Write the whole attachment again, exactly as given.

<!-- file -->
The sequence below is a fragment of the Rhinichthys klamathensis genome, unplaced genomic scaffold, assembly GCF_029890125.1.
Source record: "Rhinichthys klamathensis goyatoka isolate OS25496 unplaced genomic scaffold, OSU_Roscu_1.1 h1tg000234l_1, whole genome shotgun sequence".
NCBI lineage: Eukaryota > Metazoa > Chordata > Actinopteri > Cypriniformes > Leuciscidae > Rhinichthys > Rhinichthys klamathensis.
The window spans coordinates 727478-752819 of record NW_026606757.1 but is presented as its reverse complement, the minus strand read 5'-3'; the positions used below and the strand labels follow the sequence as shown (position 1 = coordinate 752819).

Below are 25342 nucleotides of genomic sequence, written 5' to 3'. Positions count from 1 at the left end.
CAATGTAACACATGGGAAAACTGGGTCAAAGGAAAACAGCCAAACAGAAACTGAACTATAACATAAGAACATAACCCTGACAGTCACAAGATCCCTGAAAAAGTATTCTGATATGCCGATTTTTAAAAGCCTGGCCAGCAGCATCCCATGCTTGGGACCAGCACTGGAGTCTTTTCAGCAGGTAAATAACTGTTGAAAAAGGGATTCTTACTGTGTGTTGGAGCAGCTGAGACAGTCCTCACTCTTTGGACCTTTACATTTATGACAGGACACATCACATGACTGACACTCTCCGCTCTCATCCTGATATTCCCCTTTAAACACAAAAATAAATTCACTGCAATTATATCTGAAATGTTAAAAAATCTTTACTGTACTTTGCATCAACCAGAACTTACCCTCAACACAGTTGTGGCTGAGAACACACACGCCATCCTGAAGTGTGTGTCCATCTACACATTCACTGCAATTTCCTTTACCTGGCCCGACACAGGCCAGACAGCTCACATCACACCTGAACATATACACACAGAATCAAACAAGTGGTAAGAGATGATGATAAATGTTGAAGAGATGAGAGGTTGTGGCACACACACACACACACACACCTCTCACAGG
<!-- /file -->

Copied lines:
The sequence below is a fragment of the Rhinichthys klamathensis genome, unplaced genomic scaffold, assembly GCF_029890125.1.
Source record: "Rhinichthys klamathensis goyatoka isolate OS25496 unplaced genomic scaffold, OSU_Roscu_1.1 h1tg000234l_1, whole genome shotgun sequence".
NCBI lineage: Eukaryota > Metazoa > Chordata > Actinopteri > Cypriniformes > Leuciscidae > Rhinichthys > Rhinichthys klamathensis.
The window spans coordinates 727478-752819 of record NW_026606757.1 but is presented as its reverse complement, the minus strand read 5'-3'; the positions used below and the strand labels follow the sequence as shown (position 1 = coordinate 752819).

Below are 25342 nucleotides of genomic sequence, written 5' to 3'. Positions count from 1 at the left end.
CAATGTAACACATGGGAAAACTGGGTCAAAGGAAAACAGCCAAACAGAAACTGAACTATAACATAAGAACATAACCCTGACAGTCACAAGATCCCTGAAAAAGTATTCTGATATGCCGATTTTTAAAAGCCTGGCCAGCAGCATCCCATGCTTGGGACCAGCACTGGAGTCTTTTCAGCAGGTAAATAACTGTTGAAAAAGGGATTCTTACTGTGTGTTGGAGCAGCTGAGACAGTCCTCACTCTTTGGACCTTTACATTTATGACAGGACACATCACATGACTGACACTCTCCGCTCTCATCCTGATATTCCCCTTTAAACACAAAAATAAATTCACTGCAATTATATCTGAAATGTTAAAAAATCTTTACTGTACTTTGCATCAACCAGAACTTACCCTCAACACAGTTGTGGCTGAGAACACACACGCCATCCTGAAGTGTGTGTCCATCTACACATTCACTGCAATTTCCTTTACCTGGCCCGACACAGGCCAGACAGCTCACATCACACCTGAACATATACACACAGAATCAAACAAGTGGTAAGAGATGATGATAAATGTTGAAGAGATGAGAGGTTGTGGCACACACACACACACACACACCTCTCACAGG